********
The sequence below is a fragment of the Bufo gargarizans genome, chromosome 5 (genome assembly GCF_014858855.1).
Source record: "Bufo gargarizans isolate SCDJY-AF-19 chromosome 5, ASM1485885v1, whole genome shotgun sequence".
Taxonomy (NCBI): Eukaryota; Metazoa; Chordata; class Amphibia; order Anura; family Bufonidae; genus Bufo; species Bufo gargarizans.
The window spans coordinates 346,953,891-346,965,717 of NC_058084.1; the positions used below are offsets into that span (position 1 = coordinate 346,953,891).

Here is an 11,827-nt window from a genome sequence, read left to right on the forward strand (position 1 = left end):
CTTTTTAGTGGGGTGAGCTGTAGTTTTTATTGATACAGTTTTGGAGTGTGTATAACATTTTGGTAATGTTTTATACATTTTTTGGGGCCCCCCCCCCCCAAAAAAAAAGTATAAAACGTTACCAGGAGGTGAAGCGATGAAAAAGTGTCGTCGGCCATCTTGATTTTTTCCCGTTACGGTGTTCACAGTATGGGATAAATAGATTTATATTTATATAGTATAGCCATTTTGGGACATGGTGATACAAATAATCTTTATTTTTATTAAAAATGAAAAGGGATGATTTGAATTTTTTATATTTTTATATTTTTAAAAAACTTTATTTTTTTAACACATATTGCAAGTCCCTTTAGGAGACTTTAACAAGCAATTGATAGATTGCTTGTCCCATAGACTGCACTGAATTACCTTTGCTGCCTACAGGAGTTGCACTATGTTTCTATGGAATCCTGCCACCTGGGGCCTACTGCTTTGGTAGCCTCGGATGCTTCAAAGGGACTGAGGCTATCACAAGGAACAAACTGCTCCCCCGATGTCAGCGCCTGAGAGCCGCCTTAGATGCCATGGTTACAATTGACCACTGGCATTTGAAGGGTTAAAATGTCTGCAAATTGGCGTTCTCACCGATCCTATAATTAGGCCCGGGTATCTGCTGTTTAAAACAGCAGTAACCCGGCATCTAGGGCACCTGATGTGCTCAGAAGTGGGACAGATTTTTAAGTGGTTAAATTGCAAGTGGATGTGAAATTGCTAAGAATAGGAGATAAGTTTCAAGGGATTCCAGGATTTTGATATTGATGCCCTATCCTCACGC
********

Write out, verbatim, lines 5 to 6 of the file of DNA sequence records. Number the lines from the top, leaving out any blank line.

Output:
Here is an 11,827-nt window from a genome sequence, read left to right on the forward strand (position 1 = left end):
CTTTTTAGTGGGGTGAGCTGTAGTTTTTATTGATACAGTTTTGGAGTGTGTATAACATTTTGGTAATGTTTTATACATTTTTTGGGGCCCCCCCCCCCCAAAAAAAAAGTATAAAACGTTACCAGGAGGTGAAGCGATGAAAAAGTGTCGTCGGCCATCTTGATTTTTTCCCGTTACGGTGTTCACAGTATGGGATAAATAGATTTATATTTATATAGTATAGCCATTTTGGGACATGGTGATACAAATAATCTTTATTTTTATTAAAAATGAAAAGGGATGATTTGAATTTTTTATATTTTTATATTTTTAAAAAACTTTATTTTTTTAACACATATTGCAAGTCCCTTTAGGAGACTTTAACAAGCAATTGATAGATTGCTTGTCCCATAGACTGCACTGAATTACCTTTGCTGCCTACAGGAGTTGCACTATGTTTCTATGGAATCCTGCCACCTGGGGCCTACTGCTTTGGTAGCCTCGGATGCTTCAAAGGGACTGAGGCTATCACAAGGAACAAACTGCTCCCCCGATGTCAGCGCCTGAGAGCCGCCTTAGATGCCATGGTTACAATTGACCACTGGCATTTGAAGGGTTAAAATGTCTGCAAATTGGCGTTCTCACCGATCCTATAATTAGGCCCGGGTATCTGCTGTTTAAAACAGCAGTAACCCGGCATCTAGGGCACCTGATGTGCTCAGAAGTGGGACAGATTTTTAAGTGGTTAAATTGCAAGTGGATGTGAAATTGCTAAGAATAGGAGATAAGTTTCAAGGGATTCCAGGATTTTGATATTGATGCCCTATCCTCACGC